An alien from the planet Irk is sent to Earth, not realising that his leaders were fooling him and didn't think a planet was there. He manages to fit in with school children but one boy sees through his disguise.
Richard Steven Horvitz,
Rosearik Rikki Simons
The world is divided into four elemental nations: The Northern and Southern Water Tribes, the Earth Kingdom, the Fire Nation, and the Air Nomads. The Avatar upholds the balance between the nations, but everything changed when the Fire Nation invaded. Only the Avatar, master of all four elements, can stop them. But when the world needs him most, he vanishes. A hundred years later Katara and Sokka discover the new Avatar, an airbender named Aang. Together they must help Aang master the elements and save the world. Written by
Kevin Jeremiah Gaona
The design of the white lotus tile changes through the course of the series. The first design is shown in the Book 1 episode "The Waterbending Scroll", when Iroh holds up the tile he finds in his sleeve. The second design is seen in the Book 2 episode "The Desert", when Iroh makes the first move in the game. (The old man that Iroh is playing against confirms it is the white lotus.) Then, in the Book 3 episode "Sokka's Master", the tile given to Sokka by the butler more closely resembles the first design. See more »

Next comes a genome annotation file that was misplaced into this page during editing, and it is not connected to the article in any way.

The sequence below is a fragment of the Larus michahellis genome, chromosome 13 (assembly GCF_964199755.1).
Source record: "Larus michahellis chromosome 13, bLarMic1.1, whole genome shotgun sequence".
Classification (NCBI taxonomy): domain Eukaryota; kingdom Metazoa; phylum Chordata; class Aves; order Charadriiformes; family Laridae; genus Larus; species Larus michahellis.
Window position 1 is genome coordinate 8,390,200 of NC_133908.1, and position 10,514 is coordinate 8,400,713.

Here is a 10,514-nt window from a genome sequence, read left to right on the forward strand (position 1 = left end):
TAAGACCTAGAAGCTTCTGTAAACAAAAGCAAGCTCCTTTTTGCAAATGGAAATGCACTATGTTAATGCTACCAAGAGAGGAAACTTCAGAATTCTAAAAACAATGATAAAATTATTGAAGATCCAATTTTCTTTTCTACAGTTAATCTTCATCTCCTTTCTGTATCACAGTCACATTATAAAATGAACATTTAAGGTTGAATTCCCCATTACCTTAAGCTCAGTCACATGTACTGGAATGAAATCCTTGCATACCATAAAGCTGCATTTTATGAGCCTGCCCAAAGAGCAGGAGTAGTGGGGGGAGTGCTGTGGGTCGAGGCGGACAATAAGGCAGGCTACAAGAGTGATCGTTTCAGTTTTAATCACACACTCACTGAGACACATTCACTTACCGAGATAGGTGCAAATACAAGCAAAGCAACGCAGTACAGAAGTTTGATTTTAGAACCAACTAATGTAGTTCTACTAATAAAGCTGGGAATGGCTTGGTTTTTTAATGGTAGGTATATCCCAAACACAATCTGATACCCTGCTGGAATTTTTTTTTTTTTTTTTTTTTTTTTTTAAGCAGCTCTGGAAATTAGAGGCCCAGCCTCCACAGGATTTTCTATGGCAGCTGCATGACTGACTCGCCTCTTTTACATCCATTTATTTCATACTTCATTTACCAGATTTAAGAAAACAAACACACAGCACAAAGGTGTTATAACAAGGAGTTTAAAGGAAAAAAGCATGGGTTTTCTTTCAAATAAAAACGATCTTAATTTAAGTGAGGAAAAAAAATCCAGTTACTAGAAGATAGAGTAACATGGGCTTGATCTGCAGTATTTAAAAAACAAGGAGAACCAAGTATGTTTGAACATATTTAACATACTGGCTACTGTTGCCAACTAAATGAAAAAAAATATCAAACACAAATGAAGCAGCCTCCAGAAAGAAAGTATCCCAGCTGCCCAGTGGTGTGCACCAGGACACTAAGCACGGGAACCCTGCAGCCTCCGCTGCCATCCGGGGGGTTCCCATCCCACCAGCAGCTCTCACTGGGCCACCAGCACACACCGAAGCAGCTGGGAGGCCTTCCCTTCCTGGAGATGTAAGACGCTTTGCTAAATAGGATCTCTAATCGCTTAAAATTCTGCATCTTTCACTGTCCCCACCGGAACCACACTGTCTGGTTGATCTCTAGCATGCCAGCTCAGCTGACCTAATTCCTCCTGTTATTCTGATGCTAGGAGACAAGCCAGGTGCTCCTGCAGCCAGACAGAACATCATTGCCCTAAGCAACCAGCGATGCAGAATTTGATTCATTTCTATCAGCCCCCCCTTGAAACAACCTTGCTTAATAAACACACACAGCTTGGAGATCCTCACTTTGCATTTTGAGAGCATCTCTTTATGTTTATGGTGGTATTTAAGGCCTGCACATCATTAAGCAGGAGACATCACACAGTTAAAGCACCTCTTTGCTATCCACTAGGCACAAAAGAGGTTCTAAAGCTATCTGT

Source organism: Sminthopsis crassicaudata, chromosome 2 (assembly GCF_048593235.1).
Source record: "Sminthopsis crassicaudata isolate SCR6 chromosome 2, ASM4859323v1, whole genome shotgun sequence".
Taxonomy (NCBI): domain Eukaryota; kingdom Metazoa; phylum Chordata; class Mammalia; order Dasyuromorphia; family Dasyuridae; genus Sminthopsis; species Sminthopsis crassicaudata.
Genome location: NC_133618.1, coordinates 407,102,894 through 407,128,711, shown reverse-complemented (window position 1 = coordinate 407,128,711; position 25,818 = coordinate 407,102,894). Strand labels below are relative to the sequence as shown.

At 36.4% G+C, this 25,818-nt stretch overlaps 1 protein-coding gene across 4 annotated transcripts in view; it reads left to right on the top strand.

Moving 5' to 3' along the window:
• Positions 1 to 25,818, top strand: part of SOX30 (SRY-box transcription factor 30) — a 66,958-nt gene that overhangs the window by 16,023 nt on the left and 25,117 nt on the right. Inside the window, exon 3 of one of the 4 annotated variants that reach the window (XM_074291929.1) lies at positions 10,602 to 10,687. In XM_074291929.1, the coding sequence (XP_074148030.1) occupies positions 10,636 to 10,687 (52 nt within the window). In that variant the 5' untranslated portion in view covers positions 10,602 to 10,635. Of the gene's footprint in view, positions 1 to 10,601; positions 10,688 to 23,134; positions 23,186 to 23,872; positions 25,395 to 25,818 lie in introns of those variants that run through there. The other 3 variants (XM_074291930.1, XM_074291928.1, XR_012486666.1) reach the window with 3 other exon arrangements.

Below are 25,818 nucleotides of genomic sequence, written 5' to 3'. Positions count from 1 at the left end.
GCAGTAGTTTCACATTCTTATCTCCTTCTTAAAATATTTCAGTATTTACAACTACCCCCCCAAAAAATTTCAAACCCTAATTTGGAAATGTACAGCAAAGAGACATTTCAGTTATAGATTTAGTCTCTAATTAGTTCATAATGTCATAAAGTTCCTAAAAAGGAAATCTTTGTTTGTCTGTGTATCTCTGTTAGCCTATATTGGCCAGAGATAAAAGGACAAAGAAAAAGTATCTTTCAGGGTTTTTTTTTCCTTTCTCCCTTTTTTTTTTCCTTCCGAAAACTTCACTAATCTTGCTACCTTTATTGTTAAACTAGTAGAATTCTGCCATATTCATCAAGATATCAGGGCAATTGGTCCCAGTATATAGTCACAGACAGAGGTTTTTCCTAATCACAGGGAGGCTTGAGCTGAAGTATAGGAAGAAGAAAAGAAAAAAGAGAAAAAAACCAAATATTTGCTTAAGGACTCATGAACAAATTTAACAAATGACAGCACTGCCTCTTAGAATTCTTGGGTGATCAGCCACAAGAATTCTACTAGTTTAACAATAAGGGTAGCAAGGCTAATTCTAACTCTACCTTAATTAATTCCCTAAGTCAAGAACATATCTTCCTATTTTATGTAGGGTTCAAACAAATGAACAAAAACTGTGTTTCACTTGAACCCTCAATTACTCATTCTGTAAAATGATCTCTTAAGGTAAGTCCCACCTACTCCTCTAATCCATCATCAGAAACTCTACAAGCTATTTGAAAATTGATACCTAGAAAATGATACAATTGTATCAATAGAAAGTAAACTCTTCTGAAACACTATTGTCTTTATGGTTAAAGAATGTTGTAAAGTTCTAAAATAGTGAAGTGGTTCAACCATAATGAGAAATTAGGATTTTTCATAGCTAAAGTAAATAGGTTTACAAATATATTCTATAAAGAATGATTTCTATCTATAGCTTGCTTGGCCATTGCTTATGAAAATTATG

Water... Earth... Fire... Air. Long ago, the four nations lived together in harmony. Then everything changed when the Fire Nation attacked. Only the Avatar, master of all four elements, could stop them. But when the world needed him most, he vanished. A hundred years passed and my brother and I discovered the new Avatar, an airbender named Aang. And although his airbending skills are great, he still has a lot to learn before he's ready to save anyone. But I believe Aang can ...
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The art and research put into this story matches the quality of the plot and character development. This show is what Nickelodeon needs to give it some respect. Not since Samauri Jack has an American show been able to pull off an anime style that works. It's good to know that children that watch this show may actually learn what it takes to have a good story. The research put into the story is amazing. The bending styles all coincide with different styles of fighting and can be seen in every episode. The show itself is also planned out, as minor questions formed in one episode may not be answered for another 10 some episodes later, so it's not just another Nick "story" show like Danny Phantom, all episodes are connected and well planned out. I wouldn't doubt that the next 3 seasons are already written. The character development and writing can match even some of the best television writers out there, it may even be able to stand toe-to-toe with the works of Joss Whedon.
I give the show an easy 10/10, especially if you watch all the shows in order.
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